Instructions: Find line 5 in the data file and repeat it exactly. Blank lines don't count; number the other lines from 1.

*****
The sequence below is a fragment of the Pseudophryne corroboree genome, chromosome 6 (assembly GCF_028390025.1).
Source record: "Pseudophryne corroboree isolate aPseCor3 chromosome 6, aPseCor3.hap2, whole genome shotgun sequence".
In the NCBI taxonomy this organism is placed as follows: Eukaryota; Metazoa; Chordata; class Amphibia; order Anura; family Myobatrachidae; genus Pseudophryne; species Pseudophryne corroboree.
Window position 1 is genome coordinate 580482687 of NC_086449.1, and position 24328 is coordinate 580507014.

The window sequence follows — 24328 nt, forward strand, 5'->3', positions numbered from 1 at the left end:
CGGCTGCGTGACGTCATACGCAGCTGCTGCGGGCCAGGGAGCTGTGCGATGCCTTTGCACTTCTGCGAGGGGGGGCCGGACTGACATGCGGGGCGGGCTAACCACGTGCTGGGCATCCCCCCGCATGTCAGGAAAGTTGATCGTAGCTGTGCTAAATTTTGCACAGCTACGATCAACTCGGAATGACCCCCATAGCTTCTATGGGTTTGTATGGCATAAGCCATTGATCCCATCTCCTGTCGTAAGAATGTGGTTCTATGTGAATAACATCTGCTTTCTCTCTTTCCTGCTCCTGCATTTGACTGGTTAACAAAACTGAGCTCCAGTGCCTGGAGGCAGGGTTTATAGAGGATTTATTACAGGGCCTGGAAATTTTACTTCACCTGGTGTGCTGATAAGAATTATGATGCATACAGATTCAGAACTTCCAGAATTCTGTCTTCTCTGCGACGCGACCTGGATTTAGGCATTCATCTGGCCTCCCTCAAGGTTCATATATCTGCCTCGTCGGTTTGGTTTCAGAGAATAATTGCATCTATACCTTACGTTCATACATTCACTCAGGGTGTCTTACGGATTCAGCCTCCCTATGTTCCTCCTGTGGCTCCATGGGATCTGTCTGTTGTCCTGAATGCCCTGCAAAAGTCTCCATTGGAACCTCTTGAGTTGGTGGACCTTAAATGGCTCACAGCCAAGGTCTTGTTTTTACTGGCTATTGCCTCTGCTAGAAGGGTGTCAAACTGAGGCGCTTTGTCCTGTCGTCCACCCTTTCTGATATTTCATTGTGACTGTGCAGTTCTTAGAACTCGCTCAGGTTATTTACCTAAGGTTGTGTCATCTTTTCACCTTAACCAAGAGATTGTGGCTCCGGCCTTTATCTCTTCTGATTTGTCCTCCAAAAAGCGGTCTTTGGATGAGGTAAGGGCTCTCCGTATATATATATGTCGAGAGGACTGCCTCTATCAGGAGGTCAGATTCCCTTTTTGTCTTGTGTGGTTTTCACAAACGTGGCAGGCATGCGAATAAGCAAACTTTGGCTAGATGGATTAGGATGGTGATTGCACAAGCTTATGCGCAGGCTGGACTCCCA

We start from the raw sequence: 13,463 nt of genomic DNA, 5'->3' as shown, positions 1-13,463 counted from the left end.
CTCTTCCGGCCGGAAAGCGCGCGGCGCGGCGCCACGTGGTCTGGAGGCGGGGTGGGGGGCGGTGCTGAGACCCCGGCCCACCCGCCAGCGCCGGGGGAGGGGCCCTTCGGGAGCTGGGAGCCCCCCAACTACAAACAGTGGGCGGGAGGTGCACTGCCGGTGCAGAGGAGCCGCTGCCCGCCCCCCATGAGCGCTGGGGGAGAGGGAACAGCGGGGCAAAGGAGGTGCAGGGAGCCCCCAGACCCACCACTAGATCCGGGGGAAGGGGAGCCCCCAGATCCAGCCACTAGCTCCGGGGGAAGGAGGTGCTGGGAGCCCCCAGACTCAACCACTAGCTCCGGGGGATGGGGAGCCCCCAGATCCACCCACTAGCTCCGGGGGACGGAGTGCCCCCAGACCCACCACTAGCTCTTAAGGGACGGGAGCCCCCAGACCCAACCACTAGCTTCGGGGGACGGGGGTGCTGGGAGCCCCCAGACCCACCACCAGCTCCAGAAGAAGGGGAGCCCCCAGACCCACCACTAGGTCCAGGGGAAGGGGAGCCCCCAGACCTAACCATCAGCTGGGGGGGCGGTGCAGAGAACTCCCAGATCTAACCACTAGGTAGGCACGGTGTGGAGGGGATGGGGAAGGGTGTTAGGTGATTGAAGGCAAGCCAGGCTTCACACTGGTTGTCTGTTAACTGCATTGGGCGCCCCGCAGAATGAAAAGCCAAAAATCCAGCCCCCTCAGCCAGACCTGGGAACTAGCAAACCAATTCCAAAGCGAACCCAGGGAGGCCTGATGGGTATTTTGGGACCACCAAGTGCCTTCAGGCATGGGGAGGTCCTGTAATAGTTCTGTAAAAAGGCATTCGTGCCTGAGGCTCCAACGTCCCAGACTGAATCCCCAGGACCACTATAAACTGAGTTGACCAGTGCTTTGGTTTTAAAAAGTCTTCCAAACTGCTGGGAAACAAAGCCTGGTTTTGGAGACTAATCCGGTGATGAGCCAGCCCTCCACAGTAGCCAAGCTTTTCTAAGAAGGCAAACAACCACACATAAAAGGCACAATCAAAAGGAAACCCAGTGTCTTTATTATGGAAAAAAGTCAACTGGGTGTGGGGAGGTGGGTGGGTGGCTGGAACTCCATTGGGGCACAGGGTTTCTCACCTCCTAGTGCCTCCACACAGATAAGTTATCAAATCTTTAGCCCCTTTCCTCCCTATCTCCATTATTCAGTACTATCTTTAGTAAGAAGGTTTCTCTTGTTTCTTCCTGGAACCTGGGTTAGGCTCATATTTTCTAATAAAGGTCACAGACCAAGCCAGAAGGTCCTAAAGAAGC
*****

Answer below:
The window sequence follows — 24328 nt, forward strand, 5'->3', positions numbered from 1 at the left end: